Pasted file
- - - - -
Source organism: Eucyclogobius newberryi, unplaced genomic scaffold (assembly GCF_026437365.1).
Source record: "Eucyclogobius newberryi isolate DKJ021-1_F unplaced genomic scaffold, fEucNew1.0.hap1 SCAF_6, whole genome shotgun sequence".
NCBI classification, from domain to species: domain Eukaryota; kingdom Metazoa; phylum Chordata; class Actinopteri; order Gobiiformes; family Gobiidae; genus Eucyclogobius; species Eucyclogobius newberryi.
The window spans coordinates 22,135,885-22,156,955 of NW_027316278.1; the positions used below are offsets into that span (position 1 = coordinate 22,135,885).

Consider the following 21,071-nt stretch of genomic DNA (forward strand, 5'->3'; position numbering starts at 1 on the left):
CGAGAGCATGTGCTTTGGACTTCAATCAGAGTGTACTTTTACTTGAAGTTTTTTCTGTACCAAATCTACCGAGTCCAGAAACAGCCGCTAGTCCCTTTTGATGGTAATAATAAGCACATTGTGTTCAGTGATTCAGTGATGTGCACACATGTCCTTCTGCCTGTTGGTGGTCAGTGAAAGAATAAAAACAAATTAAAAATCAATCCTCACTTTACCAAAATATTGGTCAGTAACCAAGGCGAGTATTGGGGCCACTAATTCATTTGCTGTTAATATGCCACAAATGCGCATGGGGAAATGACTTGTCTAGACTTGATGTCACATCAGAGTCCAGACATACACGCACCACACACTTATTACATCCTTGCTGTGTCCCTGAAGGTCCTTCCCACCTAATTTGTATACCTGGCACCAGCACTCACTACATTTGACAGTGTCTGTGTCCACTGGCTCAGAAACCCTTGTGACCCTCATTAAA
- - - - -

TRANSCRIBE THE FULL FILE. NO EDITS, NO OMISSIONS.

Source organism: Eucyclogobius newberryi, unplaced genomic scaffold (assembly GCF_026437365.1).
Source record: "Eucyclogobius newberryi isolate DKJ021-1_F unplaced genomic scaffold, fEucNew1.0.hap1 SCAF_6, whole genome shotgun sequence".
NCBI classification, from domain to species: domain Eukaryota; kingdom Metazoa; phylum Chordata; class Actinopteri; order Gobiiformes; family Gobiidae; genus Eucyclogobius; species Eucyclogobius newberryi.
The window spans coordinates 22,135,885-22,156,955 of NW_027316278.1; the positions used below are offsets into that span (position 1 = coordinate 22,135,885).

Consider the following 21,071-nt stretch of genomic DNA (forward strand, 5'->3'; position numbering starts at 1 on the left):
CGAGAGCATGTGCTTTGGACTTCAATCAGAGTGTACTTTTACTTGAAGTTTTTTCTGTACCAAATCTACCGAGTCCAGAAACAGCCGCTAGTCCCTTTTGATGGTAATAATAAGCACATTGTGTTCAGTGATTCAGTGATGTGCACACATGTCCTTCTGCCTGTTGGTGGTCAGTGAAAGAATAAAAACAAATTAAAAATCAATCCTCACTTTACCAAAATATTGGTCAGTAACCAAGGCGAGTATTGGGGCCACTAATTCATTTGCTGTTAATATGCCACAAATGCGCATGGGGAAATGACTTGTCTAGACTTGATGTCACATCAGAGTCCAGACATACACGCACCACACACTTATTACATCCTTGCTGTGTCCCTGAAGGTCCTTCCCACCTAATTTGTATACCTGGCACCAGCACTCACTACATTTGACAGTGTCTGTGTCCACTGGCTCAGAAACCCTTGTGACCCTCATTAAA